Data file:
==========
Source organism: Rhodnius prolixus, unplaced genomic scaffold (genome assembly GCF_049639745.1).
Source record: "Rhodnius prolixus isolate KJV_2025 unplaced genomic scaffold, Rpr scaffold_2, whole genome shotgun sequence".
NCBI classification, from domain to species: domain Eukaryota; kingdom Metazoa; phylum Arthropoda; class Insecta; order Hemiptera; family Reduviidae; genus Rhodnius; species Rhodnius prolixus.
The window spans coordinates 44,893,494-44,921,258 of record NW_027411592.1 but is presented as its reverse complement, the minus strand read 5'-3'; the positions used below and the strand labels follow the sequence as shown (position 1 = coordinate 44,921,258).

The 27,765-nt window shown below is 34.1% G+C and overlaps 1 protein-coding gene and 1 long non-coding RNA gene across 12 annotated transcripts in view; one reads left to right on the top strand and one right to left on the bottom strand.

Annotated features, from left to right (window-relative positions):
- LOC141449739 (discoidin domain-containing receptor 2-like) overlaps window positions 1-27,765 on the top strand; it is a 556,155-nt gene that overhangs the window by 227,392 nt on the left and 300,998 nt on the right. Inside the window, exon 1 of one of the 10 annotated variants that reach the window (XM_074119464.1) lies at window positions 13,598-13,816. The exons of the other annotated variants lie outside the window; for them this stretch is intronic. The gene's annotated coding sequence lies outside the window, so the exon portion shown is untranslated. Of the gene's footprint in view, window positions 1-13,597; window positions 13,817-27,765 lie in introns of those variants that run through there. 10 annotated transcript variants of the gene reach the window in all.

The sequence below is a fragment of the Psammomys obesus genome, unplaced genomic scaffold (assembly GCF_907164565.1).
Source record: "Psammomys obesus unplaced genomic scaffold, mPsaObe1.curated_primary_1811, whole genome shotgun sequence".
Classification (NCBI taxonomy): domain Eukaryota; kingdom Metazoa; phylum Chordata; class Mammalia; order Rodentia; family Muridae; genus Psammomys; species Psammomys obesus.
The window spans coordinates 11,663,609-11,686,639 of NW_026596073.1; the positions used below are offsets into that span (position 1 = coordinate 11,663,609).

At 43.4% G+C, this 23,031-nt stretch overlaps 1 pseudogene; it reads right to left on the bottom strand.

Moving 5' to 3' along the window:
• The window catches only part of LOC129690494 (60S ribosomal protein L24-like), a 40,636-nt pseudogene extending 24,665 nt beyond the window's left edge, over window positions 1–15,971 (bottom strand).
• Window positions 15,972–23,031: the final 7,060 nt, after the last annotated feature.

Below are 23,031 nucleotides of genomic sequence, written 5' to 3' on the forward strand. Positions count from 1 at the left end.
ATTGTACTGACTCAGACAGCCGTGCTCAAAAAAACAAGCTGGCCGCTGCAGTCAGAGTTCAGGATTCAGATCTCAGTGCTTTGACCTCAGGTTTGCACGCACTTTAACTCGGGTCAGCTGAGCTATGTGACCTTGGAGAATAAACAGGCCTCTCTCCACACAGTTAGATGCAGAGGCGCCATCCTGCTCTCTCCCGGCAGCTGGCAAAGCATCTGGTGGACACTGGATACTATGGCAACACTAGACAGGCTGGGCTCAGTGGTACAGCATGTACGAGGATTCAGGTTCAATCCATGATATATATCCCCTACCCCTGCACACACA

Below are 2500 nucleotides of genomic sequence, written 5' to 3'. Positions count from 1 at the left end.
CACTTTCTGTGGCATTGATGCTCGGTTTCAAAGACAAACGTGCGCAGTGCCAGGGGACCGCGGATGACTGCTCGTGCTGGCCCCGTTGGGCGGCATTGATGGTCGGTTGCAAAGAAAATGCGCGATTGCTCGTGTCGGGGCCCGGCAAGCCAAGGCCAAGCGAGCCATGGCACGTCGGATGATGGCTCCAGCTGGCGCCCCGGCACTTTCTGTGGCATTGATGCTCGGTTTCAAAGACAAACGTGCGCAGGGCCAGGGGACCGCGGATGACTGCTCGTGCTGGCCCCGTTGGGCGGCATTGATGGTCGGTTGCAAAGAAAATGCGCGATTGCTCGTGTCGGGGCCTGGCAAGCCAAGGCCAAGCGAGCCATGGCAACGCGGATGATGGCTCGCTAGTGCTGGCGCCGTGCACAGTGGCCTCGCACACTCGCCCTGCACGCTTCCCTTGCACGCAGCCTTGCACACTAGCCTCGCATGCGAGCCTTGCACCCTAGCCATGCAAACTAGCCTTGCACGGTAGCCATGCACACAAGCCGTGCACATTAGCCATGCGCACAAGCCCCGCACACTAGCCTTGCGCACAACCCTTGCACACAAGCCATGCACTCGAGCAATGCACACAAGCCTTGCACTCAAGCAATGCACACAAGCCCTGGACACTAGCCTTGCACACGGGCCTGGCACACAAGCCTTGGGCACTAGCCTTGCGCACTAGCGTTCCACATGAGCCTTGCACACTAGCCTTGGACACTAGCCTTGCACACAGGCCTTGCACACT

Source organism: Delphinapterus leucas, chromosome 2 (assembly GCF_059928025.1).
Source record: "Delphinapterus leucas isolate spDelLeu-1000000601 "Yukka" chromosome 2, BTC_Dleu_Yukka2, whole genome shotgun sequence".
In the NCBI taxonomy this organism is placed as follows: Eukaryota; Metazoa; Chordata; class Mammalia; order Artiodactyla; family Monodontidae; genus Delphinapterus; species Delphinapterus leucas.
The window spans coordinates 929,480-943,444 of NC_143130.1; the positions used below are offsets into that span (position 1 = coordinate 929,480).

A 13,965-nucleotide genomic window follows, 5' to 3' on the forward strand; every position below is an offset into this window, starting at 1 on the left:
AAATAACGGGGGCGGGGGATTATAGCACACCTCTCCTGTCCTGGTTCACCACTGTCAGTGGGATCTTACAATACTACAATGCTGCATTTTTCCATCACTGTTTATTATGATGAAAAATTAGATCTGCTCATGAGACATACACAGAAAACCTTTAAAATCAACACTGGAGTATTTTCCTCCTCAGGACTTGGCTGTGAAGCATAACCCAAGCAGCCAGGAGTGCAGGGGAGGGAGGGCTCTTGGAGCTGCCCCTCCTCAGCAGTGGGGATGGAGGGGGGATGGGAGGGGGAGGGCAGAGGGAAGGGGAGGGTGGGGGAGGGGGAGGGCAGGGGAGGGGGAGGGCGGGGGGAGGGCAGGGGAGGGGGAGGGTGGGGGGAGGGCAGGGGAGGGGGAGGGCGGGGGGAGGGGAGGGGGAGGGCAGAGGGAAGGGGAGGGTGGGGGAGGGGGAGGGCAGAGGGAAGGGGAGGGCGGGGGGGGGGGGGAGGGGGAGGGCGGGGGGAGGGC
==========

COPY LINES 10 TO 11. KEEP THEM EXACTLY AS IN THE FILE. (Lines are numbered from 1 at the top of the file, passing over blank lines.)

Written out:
Classification (NCBI taxonomy): domain Eukaryota; kingdom Metazoa; phylum Chordata; class Mammalia; order Rodentia; family Muridae; genus Psammomys; species Psammomys obesus.
The window spans coordinates 11,663,609-11,686,639 of NW_026596073.1; the positions used below are offsets into that span (position 1 = coordinate 11,663,609).